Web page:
It is becoming increasingly difficult to identify spikes in Covid cases due to a contract disagreement.

It is becoming increasingly difficult to identify spikes in Covid cases due to a contract disagreement.

Due to a contract disagreement, a significant portion of the country’s wastewater testing locations, which are a reliable method of monitoring Covid outbreaks, are currently closed without a set date for reopening.

The Centers for Disease Control and Prevention plans to switch the company it has been collaborating with since 2020 to analyze sewage for Covid in order to improve the allocation of public health resources. However, Biobot, a Massachusetts-based company, has raised an objection, delaying the transition process.

State health officials are preparing for an increase in Covid cases as the temperature drops, but they are concerned because there is limited surveillance data due to fewer people being tested or using unreported at-home tests.

Chad Gubala, a wastewater official in Juneau, Alaska, expressed his worry about the uninterrupted collection of surveillance data during the ongoing protest.

Following a competitive bidding process earlier this year, the CDC made the decision to replace their longtime contractor, Biobot, with Verily, a subsidiary of Google’s parent company. The change will take effect in September.

However, the progression has been halted. As the Government Accountability Office reviews Biobot’s appeal, Verily is unable to continue their work, according to an email from the company obtained by POLITICO. A decision from the GAO is expected in January.

The principal scientist for the Verily wastewater lab, Bradley White, stated that the company is fully prepared and has already established a significant portion of its infrastructure.

White stated that they are dedicated to collaborating with the CDC to further the objectives of the testing program. They also plan to begin testing on the delivered samples as soon as they are permitted to resume their work, and strive to provide timely access to wastewater data.

During an interview, Mandy Cohen, the Director of the CDC, chose not to discuss the details of the disagreement and referred to it as a “contracting situation.”

The CDC has not provided a reason for its decision to switch contractors, but its agreement with Verily is significantly more cost-effective.

Verily’s agreement is worth $38 million and spans a period of five years. Biobot’s latest contract amounted to approximately $31 million and lasted less than 18 months.

Cohen stated that the agency views monitoring wastewater as a valuable addition to our resources for detecting issues early. She expressed her desire to broaden the scope of testing through the new contract.

During the pandemic, conducting wastewater testing proved to be highly beneficial in identifying spikes in Covid cases. As there has been a decrease in individuals getting tested for the virus, wastewater testing remains one of the most effective methods for tracking the spread of the virus.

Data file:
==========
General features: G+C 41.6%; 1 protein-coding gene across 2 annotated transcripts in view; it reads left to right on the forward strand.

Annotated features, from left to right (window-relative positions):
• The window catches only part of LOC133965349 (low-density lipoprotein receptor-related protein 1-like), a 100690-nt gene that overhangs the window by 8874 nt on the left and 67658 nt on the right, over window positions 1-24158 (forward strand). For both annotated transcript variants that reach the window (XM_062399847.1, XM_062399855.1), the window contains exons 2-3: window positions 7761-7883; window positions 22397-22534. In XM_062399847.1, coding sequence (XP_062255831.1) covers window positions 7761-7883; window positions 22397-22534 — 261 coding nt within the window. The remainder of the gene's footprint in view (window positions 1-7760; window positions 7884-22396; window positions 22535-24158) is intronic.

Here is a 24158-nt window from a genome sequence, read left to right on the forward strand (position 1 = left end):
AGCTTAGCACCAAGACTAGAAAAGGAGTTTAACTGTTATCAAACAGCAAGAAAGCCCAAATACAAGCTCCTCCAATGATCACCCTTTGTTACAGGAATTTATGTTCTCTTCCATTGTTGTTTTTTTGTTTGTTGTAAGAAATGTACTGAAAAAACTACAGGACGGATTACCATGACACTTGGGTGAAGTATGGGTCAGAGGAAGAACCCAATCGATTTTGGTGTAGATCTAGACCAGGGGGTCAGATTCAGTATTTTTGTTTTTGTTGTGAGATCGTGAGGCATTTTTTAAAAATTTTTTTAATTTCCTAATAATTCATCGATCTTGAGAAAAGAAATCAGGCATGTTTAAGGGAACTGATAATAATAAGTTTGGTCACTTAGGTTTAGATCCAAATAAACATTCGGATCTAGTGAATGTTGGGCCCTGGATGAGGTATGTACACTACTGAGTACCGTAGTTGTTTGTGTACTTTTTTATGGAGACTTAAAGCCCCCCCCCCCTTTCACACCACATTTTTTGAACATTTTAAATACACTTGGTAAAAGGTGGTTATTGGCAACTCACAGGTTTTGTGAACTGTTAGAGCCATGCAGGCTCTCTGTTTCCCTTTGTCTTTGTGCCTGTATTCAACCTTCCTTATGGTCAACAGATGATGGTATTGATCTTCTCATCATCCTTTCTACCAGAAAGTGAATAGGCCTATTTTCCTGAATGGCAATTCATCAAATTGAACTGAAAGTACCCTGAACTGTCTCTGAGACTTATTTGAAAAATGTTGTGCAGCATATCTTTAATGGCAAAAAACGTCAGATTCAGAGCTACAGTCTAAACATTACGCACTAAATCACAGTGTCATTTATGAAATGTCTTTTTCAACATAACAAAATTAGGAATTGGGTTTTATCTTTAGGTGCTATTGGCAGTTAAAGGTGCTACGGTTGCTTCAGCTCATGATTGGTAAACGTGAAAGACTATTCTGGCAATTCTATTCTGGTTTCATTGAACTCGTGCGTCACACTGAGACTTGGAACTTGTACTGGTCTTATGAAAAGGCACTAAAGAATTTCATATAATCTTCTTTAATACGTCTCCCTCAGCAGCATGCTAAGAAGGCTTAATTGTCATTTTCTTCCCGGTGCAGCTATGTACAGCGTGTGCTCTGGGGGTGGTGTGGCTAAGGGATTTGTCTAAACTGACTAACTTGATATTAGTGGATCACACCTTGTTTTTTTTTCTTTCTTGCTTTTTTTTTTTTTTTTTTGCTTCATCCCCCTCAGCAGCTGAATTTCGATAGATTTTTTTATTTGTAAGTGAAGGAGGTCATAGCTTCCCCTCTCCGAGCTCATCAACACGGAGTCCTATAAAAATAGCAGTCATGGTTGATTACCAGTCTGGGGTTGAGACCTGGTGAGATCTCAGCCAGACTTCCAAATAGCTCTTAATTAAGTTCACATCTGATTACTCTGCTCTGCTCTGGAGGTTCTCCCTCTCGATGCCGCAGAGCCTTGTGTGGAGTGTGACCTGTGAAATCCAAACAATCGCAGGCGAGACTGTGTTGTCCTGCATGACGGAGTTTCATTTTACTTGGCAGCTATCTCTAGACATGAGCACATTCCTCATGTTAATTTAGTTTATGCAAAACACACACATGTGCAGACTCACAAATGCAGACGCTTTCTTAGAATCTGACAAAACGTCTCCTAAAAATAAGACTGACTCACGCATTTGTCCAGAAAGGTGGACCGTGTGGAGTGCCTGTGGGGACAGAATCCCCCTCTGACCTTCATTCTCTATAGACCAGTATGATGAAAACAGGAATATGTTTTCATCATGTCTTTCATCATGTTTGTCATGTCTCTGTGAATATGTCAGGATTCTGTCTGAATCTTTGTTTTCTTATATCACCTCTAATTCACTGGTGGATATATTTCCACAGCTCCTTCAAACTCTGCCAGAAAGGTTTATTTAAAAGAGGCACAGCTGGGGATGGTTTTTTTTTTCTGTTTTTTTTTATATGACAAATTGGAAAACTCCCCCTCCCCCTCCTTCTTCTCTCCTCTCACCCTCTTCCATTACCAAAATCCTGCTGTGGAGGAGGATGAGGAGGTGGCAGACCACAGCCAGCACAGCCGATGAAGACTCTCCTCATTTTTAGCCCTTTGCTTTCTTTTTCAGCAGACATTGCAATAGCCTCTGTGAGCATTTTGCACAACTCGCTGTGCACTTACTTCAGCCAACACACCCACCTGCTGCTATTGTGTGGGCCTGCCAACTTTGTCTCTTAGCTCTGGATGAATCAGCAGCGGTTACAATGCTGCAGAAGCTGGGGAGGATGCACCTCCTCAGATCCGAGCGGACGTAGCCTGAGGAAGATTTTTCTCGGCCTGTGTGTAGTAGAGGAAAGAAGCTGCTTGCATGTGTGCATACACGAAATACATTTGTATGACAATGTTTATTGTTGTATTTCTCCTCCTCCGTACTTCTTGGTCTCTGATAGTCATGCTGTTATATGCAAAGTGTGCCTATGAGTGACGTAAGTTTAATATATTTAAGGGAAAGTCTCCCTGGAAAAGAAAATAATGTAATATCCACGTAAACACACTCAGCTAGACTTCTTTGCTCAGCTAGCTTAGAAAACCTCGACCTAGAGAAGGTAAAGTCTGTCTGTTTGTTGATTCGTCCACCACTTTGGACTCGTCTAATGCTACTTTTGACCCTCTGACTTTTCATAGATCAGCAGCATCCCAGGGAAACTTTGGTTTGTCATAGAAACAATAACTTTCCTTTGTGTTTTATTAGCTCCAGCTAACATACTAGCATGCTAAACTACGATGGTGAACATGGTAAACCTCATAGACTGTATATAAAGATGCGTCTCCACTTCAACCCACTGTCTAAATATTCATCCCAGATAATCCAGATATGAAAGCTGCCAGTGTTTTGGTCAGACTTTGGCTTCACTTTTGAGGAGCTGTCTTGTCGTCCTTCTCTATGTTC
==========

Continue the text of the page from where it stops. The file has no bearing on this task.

Wastewater has been utilized by public health authorities to detect the presence of Mpox and surges in the consumption of opioids.

The Centers for Disease Control and Prevention (CDC) reported that around 400 testing sites in a few states and territories, which make up a quarter of the total testing sites in the country, are currently closed due to an ongoing disagreement. The remaining 1,200 sites are not affected by this dispute and can continue their operations as usual.

A representative from the CDC stated that they believed it was sufficient to maintain a “thorough” understanding of the spread of Covid and Mpox, but some are doubtful.

According to an epidemiologist from a state health department who is not allowed to speak publicly, there will continue to be a lack of data on wastewater for potentially several months due to the upcoming flu season and potential increase in Covid cases. It is not a simple solution to simply hand over control to Verily.

Another health department representative, who was not permitted to speak publicly, also expressed concerns that switching vendors could negatively impact efforts to monitor Covid in the upcoming autumn and winter months. They stated, “It takes time to change course and complete the switch.”

Despite the possibility of Verily starting work promptly, some predict issues with maintaining data consistency.

David Larsen, a researcher in wastewater surveillance and chair of the public health department at Syracuse University, stated that the loss incurred is the loss of historical comparability. This can be likened to starting from the beginning with a completely new surveillance system, which is far from ideal as it involves changing methods.

A representative from the CDC stated that the matter will be dealt with, but did not disclose the approach that will be taken.

Biobot refused to provide a statement regarding the demonstration, citing an “ongoing examination of legal matters.”

Mariana Matus, the CEO, shared in a LinkedIn post that the company has already terminated 35% of its employees due to the contract choice.

Matus stated that this choice was not influenced by our previous achievements.

This report was contributed by Chelsea Cirruzzo.